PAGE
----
The politics of expediency, the politics of power and the cult of power and politics is embedded in the very fabric of South Africa. It will be difficult to unshackle as it is not isolated simply to the political arena but has been entrenched as much as patriarchy, prejudice and misogyny have been.
The dangers confronting the republic are not be scoffed at. We cannot indulge in the reductionary nature of our body politic but rather we need to demand more from our elected representatives, leaders in society at large but importantly from each other.
South Africa is not waiting for change to be initiated but rather the impatience and growing frustration demonstrated recently in a series of land occupations is not going to wait for political parties to play catch-up as they did with the conversation that gave birth to free higher education.
The issues of land, expropriation and property rights have been front of mind and part of the national discourse after the African National Congress and the Economic Freedom Fighters aligned themselves on the issue of expropriation and the steps that are currently under way in Parliament that may give rise to a constitutional amendment. It would be easy to pretend this is simply about property rights; however, it is far more nuanced and complex than that.
I need only look at my own family. My maternal grandparents were dispossessed and forcefully removed as a simple reminder that they needed to know their place in the world. Apartheid was structured in many ways to humiliate, degrade, incapacitate and destroy the possibilities of black South Africa.
My grandparents, as many other millions, were deprived of opportunities and made poor by a system designed to protect and support a vicious and racist regime. There is no way that I can simply look at the issue of land – or the issue of unemployment, access to opportunities, or inequality – without considering the traumatic context of our past.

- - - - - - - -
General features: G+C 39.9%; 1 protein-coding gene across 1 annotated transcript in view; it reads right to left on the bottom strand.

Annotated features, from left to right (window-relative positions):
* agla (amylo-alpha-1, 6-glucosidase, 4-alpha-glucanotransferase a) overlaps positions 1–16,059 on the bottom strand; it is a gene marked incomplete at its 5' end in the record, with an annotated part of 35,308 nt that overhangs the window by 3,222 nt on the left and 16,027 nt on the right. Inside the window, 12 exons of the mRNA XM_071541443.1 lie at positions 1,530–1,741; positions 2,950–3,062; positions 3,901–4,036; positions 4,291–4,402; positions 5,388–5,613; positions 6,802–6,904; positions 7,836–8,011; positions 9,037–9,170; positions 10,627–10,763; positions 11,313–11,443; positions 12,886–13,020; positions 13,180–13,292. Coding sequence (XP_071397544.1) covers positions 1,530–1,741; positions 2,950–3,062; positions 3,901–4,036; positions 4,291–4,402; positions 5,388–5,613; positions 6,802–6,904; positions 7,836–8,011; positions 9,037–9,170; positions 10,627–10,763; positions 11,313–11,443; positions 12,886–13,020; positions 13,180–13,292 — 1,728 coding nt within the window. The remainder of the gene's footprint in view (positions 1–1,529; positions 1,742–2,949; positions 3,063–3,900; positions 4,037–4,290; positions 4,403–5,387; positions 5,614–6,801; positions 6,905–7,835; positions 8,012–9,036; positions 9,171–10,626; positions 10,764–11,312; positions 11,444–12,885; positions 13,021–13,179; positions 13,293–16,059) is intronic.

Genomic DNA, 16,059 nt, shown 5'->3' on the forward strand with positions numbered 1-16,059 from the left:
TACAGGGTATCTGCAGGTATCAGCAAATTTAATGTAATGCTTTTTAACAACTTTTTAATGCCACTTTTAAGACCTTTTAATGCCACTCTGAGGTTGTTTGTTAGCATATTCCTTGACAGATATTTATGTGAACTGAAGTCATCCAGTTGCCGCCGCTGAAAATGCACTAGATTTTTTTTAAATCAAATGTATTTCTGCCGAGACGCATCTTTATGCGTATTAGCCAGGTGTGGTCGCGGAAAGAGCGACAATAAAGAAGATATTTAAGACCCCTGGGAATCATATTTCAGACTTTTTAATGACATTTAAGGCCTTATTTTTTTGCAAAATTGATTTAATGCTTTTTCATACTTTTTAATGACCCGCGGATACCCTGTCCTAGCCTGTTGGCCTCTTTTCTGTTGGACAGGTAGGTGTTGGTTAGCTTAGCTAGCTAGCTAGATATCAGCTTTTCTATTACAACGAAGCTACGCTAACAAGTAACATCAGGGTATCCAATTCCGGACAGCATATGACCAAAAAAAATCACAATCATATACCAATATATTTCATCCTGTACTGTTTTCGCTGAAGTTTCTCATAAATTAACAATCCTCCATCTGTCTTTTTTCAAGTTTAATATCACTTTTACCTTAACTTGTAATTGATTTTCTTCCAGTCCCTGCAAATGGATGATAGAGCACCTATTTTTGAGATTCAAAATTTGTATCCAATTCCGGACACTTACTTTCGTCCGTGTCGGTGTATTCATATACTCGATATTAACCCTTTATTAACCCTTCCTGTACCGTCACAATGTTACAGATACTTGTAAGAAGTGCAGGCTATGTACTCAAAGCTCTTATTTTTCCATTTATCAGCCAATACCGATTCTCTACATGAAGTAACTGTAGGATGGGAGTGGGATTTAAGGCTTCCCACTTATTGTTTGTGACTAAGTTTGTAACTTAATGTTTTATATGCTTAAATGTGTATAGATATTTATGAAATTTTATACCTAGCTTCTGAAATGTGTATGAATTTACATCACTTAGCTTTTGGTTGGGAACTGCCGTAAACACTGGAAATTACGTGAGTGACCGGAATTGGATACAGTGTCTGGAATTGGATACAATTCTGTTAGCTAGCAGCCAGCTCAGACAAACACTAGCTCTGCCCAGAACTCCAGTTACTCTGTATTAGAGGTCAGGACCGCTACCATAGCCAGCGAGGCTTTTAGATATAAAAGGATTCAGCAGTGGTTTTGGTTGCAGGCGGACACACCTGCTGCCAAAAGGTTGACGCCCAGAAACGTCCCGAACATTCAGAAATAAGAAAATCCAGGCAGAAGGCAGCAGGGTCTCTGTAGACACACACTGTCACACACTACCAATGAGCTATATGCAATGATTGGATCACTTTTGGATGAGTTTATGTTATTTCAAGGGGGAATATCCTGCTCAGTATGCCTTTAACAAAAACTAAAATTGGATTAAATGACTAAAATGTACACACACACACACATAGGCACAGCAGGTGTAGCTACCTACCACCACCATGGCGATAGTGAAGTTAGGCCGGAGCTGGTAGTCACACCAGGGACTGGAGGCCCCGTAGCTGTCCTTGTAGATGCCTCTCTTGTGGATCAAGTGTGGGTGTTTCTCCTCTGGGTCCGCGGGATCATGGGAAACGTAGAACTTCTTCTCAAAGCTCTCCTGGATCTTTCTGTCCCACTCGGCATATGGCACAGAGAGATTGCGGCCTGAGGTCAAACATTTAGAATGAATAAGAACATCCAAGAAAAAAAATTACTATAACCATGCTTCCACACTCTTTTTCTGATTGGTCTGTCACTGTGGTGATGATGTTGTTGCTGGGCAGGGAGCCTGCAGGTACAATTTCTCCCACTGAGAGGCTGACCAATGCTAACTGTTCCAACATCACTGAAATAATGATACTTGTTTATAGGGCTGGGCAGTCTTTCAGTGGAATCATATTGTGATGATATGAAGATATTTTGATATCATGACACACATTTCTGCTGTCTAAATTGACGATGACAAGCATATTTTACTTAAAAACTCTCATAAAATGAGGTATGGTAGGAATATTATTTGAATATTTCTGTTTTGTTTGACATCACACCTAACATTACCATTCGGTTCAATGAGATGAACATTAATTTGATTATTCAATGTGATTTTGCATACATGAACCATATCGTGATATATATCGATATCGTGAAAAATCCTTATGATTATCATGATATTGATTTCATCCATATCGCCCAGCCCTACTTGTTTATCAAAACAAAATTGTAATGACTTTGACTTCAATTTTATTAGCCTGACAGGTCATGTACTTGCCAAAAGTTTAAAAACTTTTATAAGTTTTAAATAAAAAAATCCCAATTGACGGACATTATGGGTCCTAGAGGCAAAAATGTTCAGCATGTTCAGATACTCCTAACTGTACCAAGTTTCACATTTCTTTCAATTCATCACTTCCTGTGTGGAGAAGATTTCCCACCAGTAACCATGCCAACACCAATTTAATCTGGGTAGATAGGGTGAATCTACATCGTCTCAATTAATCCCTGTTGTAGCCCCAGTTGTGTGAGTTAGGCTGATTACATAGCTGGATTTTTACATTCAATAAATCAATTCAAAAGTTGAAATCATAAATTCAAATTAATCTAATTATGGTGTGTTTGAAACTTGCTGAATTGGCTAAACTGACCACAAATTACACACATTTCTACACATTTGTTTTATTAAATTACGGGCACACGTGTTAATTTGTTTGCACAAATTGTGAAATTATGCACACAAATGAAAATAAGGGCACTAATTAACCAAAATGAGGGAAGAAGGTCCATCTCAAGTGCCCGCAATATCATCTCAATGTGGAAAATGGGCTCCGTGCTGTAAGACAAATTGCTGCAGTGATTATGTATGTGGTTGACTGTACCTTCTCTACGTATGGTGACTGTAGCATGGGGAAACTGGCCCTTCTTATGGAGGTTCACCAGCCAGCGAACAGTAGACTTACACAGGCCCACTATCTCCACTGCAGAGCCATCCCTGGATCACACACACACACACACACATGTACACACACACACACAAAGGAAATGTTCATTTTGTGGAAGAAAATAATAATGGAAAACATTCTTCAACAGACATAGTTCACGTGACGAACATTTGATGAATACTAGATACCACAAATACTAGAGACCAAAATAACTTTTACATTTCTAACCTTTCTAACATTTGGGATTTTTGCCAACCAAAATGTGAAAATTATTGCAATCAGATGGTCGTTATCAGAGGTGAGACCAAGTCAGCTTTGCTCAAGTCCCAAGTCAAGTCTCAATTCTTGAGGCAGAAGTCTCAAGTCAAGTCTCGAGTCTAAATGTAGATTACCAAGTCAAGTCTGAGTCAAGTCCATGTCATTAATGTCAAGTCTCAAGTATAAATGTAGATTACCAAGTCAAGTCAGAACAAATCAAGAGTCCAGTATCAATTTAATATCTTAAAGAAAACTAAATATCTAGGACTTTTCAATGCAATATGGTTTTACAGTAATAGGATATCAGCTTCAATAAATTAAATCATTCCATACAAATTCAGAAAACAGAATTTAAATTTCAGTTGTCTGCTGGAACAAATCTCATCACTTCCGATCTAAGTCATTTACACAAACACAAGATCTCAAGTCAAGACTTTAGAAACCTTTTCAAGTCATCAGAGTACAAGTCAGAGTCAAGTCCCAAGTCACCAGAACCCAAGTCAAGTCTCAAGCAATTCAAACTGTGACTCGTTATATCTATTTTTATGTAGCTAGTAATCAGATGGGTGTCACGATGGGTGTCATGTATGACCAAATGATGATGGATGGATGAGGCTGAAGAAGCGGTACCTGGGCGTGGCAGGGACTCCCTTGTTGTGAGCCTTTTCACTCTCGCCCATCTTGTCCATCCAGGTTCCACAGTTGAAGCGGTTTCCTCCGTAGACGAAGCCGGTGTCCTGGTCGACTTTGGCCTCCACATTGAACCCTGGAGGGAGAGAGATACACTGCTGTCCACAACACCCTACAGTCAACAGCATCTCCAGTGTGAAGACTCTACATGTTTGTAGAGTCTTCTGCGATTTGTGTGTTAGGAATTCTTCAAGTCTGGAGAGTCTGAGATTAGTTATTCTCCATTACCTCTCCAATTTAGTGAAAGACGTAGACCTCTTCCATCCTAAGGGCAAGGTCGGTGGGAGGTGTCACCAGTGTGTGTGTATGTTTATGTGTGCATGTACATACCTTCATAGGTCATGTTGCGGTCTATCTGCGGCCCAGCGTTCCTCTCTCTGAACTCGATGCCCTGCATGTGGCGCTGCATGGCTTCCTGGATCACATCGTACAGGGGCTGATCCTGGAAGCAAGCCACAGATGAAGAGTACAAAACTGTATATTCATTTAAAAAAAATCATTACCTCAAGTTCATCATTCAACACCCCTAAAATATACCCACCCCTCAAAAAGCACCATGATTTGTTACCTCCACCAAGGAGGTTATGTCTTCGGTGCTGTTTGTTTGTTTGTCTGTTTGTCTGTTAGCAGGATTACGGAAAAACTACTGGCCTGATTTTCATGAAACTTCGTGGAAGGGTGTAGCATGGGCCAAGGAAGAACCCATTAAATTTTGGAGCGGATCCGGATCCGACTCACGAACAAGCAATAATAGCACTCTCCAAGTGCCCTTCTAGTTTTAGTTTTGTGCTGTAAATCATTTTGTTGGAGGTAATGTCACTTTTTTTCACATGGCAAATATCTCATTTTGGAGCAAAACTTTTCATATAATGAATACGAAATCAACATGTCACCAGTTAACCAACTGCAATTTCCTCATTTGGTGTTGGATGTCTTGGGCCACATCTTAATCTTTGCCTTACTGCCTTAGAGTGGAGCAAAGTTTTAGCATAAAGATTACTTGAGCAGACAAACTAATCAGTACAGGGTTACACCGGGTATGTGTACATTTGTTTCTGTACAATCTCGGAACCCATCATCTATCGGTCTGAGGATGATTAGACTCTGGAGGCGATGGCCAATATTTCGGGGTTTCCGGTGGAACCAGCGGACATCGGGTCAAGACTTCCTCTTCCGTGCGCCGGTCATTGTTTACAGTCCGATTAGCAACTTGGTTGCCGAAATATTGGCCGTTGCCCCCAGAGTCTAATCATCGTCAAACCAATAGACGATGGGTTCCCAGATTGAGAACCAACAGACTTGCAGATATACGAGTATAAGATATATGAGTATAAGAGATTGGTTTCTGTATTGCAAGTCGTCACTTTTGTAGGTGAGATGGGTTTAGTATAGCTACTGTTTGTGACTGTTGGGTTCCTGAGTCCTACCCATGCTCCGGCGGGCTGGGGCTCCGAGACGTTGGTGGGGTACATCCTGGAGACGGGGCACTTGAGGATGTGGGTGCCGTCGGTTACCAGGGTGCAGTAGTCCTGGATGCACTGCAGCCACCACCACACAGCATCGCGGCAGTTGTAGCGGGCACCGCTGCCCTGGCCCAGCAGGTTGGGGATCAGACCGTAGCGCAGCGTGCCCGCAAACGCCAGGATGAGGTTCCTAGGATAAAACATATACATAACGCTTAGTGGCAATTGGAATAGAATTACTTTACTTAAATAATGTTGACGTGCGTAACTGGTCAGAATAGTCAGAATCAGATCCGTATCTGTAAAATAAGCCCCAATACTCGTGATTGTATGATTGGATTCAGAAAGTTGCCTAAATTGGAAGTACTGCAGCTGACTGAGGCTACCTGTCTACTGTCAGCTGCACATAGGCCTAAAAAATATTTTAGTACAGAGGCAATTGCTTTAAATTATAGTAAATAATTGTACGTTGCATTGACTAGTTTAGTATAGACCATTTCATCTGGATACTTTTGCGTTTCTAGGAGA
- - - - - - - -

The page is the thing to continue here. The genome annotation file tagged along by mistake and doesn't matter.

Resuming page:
There is a unique opportunity for South Africans to wrestle with the underlying issues and the fault lines that have been revealed over this past decade.
Those fault lines have given space of rampant corruption, growing poverty and hopelessness and unemployment that has stubbornly limited of South Africans to have a better life.
The elected representatives and the growing conservatism by those who have will soon realise that the patience and understanding of South Africans has dissipated. South Africans in their own way, as they did on issues of free higher education, are mobilising, working, talking and effecting the change that they want to see in the world.
South Africans can ill afford not to seize this moment and it must be seized so that the complexity, nuances and solutions are driven to serve the millions of South Africans who have waited too long already. DM
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Andrew Ihsaan Gasnolar was born in Cape Town and raised by his determined mother, grandparents, aunt and the rest of his maternal family. He is an admitted attorney (formerly of the corporate hue), with recent exposure in the public sector, and is currently working on transport and infrastructure projects. He is a Mandela Washington Fellow, a Mandela Rhodes Scholar, and a WEF Global Shaper. He had a brief stint in the contemporary party politic environment working for Mamphela Ramphele as Agang CEO and chief-of-staff; he found the experience a deeply educational one.
"We spend the first year of a child's life teaching it to walk and talk and the rest of its life to shut up and sit down. There's something wrong there." ~ Neil deGrasse Tyson